Laboratory Accreditation Program
ABSA International (ABSA) has developed a voluntary ABSA Laboratory Accreditation Program for BSL–2, ABSL–2, BSL-3, and ABSL-3 laboratories that are not under the jurisdiction of the U.S. Select Agent and Toxins Regulations. ABSA accreditation will provide entities recognition of excellence and compliance with high standards, while providing facilities guidance in generating processes and policies to create a safer environment for their organization, employees, research animals, and the community.
The benefits of ABSA Accreditation include recognition within the biosafety community that an institution conducts work with biohazardous agents in a safe and secure manner and assurance to the public that the institution is conducting safe science, thus protecting its employees, research animals, the public, and the environment. The entire process is confidential.
ABSA accreditation criteria are based on currently recognized guidelines and practices. The ABSA Laboratory Accreditation Program uses the CEN (Comité Européen de Normalisation, European Committee for Standardization) Workshop Agreement 15793, Laboratory Biorisk Management to assess the overall management of biological safety by the institution. The Biosafety in Microbiological and Biomedical Laboratories, 5th edition, CDC/NIH (BMBL) and the NIH Guidelines for Research Involving Recombinant or Synthetic Nucleic Acid Molecules (NIH Guidelines) are used to assess the technical aspects of the institution's biosafety program and practices.
ABSA site visitors will review documents request for pre-inspection including your institutions Risk Assessment SOPs and conduct a comprehensive on-site assessment. Their report is then reviewed by the ABSA Accreditation Board and accreditation status is determined. If deficiencies are found, they are outlined in a letter and the institution is given a period of time to correct them. Once the deficiencies are corrected, accreditation is awarded. The entire process is completely confidential.
After an institution earns accreditation, it must be re-evaluated every three years in order to maintain its accredited status. ABSA accreditation benefits an institution in many ways. And each time a new organization becomes accredited, it helps to raise the global benchmark for biological safety best practices.
Here are a few of the benefits of earning accreditation:
It represents quality
Organizations and companies look for ways to communicate their commitment to excellence. In the scientific community, ABSA Accreditation shows that an institution is serious about setting, achieving and maintaining high standards. ABSA offers the only volunteer accreditation for BSL–2, ABSL–2, BSL-3, and ABSL-3 laboratories that are not under the jurisdiction of the U.S. Select Agent and Toxins Regulations as a sign of quality and good science.
It promotes a safe environment
ABSA Accreditation provides entities recognition of excellence and compliance with high standards, while providing guidance in generating processes and policies to create a safer environment for their organization, employees, research animals, and the community. ABSA Accreditation engages scientists, researchers, managers and administrators in an independent, rigorous assessment of their institution's compliance program—an assessment that ultimately results in improved research practices and outcomes.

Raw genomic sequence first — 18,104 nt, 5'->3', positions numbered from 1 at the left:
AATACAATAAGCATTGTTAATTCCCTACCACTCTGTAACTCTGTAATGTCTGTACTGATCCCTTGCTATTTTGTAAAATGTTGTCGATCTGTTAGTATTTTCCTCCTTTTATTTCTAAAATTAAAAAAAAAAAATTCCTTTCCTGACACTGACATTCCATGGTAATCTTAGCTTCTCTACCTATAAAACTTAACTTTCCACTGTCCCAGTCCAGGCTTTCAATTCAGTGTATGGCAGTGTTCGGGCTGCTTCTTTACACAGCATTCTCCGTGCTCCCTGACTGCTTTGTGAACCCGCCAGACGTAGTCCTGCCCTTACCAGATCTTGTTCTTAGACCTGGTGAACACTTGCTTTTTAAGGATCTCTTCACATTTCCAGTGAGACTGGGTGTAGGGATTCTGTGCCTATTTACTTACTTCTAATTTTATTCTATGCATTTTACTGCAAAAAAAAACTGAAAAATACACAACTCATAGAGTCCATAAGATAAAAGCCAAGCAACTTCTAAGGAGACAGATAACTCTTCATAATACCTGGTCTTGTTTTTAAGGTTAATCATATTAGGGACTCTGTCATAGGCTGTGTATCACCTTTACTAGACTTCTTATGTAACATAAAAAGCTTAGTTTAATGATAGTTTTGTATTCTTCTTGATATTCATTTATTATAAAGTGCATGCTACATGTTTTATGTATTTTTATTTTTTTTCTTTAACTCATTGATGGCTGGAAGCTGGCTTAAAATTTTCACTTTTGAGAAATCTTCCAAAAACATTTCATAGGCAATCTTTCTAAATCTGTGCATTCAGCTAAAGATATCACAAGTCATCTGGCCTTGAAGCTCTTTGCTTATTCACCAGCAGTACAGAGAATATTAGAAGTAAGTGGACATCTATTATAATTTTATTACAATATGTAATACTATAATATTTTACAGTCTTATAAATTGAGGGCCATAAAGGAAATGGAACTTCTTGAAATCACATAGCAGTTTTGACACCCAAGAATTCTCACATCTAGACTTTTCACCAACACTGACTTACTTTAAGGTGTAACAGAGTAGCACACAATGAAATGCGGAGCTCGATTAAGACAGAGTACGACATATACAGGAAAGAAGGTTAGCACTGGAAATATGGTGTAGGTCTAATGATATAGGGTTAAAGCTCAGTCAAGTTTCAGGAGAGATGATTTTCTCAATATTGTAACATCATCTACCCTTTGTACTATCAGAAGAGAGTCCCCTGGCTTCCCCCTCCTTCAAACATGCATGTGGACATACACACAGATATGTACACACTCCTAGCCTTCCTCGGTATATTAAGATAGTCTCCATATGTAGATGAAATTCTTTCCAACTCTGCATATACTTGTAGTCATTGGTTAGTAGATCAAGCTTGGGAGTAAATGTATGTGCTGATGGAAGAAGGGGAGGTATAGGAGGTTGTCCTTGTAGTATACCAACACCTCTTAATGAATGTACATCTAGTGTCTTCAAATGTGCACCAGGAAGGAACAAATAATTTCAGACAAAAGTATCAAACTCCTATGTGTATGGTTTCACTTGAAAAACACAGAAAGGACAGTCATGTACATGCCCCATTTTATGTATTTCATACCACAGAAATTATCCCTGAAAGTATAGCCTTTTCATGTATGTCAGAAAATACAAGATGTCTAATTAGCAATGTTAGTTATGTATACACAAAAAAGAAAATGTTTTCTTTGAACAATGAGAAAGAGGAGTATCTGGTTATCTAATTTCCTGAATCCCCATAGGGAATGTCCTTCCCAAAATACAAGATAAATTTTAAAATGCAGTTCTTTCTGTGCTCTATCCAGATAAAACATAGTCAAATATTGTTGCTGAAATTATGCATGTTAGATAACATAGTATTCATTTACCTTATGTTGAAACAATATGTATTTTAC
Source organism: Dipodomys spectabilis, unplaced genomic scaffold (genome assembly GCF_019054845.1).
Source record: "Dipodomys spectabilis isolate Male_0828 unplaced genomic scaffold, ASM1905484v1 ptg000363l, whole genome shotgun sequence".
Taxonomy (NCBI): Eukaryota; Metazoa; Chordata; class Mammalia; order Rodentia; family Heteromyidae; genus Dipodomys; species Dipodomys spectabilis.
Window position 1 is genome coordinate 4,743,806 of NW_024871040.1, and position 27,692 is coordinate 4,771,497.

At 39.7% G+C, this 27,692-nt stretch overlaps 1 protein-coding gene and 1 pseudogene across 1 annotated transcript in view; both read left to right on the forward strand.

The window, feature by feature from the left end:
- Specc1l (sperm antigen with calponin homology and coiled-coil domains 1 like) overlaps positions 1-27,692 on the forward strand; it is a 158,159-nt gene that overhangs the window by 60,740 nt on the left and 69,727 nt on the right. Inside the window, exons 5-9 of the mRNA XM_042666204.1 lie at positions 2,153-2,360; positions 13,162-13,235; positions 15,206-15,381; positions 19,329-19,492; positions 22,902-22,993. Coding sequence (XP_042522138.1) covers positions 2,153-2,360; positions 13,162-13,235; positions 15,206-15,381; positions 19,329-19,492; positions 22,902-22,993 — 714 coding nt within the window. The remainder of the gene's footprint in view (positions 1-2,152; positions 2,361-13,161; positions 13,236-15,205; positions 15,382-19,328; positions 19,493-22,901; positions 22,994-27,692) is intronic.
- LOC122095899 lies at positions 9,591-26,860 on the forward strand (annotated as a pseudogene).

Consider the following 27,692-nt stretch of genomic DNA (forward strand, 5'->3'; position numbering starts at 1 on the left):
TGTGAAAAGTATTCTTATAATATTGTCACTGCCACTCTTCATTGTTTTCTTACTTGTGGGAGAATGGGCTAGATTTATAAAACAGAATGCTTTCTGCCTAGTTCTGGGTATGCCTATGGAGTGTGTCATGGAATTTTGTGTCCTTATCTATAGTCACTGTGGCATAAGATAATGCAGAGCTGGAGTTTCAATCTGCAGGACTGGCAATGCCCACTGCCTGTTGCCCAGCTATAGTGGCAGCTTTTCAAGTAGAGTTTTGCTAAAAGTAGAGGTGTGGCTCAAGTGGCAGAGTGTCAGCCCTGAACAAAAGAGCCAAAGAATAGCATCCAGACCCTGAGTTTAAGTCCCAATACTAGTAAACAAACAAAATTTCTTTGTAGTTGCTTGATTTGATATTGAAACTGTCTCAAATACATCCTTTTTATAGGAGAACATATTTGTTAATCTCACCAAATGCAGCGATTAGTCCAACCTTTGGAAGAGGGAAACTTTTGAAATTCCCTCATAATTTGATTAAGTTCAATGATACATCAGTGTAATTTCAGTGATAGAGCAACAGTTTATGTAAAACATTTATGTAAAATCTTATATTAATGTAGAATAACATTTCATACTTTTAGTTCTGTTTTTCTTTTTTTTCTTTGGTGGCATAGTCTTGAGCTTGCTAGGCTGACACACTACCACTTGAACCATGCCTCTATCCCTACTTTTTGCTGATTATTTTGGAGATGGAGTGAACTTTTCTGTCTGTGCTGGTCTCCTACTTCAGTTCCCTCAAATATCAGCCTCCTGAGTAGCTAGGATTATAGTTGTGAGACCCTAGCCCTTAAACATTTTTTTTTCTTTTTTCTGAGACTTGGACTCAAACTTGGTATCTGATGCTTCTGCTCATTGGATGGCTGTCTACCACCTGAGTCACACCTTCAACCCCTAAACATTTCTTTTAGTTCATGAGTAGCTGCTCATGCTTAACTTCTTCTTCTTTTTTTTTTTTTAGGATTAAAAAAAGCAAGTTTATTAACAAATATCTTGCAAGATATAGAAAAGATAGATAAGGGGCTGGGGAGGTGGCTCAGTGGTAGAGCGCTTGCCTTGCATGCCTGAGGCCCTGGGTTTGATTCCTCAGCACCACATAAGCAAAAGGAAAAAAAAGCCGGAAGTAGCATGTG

It's a recruiting tool
ABSA accredited institutions can use their accreditation as a recruiting tool to attract the best and brightest researchers and biosafety professionals. Talented professionals look for high quality programs to support their activities. Accreditation provides recognition that the institution is dedicated to achieving the highest standards within the research, clinical, and biosafety communities confirming your lab conducts work with biohazardous agents in a safe and secure manner.
It demonstrates accountability
In today's world, companies and organizations are held to very high levels of accountability—by their own constituents and the general public. Accreditation through ABSA is voluntary and demonstrates a willingness to go above and beyond the minimums required by law. It tells the public that the institution is committed to conducting safe science, protecting employees, research animals, the public, and the environment. ABSA Accreditation can impact insurance and legal issues by providing documentation that your lab is doing all it can to minimize risks.
It provides a confidential peer-review
A team of highly qualified ABSA representatives provides an in-depth, confidential, on-site evaluation of the institution's biosafety management programs. ABSA Accreditation Inspectors are biosafety professionals who have been involved on both sides of the inspection process, always providing a healthy exchange of ideas throughout the inspection. This voluntary accreditation program can also be used as a pre-inspection readiness tool to help meet or exceed requirements (CDC Importation Permit inspection, etc.) This independent peer-review ensures that the institution's program is meeting ABSA Accreditation standards.
It stimulates continuous improvement
When an institution participates in the ABSA Accreditation program, it's committing to a process that stimulates continuous improvement. Earning and maintaining accreditation keeps an institution aware of, and engaged in, current best practices. Accreditation is a true commitment to the promotion of biological safety and shows the world that an institution is serious about ensuring a safe environment for their organization, employees, research animals, and the community.